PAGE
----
Why Nvidia + Mellanox Will Change Future of Data Center

NEWS ANALYSIS: Despite the hefty cost of acquisition ($6.9 billion), the purchase of Mellanox by Nvidia has long-term transformative potential because it addresses the future of the data center.


Being Canadian, I like to reference all things Canada. One of my favorite business quotes comes from the great Hall of Fame hockey player Wayne Gretzky, who stated it was important to “skate to where the puck is going to be, not to where it has been.” While it was made in the context of sports, it is highly applicable to the business world, where organizational leaders must always plan for what’s next.

Graphics processing unit market leader Nvidia this week made a move for the future when it announced the intention to acquire Mellanox for $6.9 billion, beating out several other possible suitors, including archrival chip maker Intel. That purchase price equates to about $125 per share, which represents about a 15 percent premium on Friday’s closing price but a 50 percent increase of the Mellanox stock price in January when the acquisition rumors started.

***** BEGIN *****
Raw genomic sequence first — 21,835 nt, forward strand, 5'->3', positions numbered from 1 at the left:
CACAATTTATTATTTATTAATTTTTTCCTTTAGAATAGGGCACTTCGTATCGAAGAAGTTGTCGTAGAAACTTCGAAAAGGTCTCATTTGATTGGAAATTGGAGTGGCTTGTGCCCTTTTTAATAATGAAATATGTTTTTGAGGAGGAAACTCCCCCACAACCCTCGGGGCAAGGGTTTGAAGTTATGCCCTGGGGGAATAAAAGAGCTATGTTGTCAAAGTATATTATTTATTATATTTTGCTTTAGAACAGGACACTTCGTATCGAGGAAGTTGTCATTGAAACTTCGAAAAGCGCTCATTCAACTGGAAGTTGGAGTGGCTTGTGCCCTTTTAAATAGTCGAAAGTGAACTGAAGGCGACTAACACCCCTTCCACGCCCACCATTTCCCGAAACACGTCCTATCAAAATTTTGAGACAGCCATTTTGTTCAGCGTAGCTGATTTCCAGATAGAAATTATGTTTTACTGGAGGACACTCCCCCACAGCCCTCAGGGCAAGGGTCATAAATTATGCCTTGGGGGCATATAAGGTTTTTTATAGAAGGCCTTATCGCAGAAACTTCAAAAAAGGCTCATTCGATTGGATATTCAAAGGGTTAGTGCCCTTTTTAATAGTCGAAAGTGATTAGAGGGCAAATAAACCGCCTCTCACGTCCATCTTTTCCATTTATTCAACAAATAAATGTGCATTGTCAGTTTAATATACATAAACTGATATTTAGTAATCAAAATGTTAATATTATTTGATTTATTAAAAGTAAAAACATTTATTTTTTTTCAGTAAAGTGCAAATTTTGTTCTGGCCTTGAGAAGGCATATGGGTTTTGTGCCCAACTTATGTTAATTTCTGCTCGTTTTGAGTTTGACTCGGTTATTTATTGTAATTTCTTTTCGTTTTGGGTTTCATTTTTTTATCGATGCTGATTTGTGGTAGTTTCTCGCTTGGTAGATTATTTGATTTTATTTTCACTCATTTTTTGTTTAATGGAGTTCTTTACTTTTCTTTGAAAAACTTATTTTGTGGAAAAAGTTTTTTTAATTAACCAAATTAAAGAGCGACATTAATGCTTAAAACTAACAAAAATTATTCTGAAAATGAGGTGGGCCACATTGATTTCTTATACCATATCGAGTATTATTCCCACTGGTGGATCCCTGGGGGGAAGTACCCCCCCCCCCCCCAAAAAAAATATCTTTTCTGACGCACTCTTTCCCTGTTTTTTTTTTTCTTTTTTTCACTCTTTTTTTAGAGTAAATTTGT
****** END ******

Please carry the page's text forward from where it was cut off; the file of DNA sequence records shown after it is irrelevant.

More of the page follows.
I’m a firm believer that if an acquisition is a good one, the acquiring company can’t pay too much, and if it’s bad one, it can’t pay too little. For example, EMC could have paid double what it did for VMware and it would still be looked at as a great acquisition because it transformed the company. Despite the size of the premium, I believe the coming together of Nvidia and Mellanox has transformative potential because it addresses the future of the data center.

Data Center Undergoing Major Shift Right About Now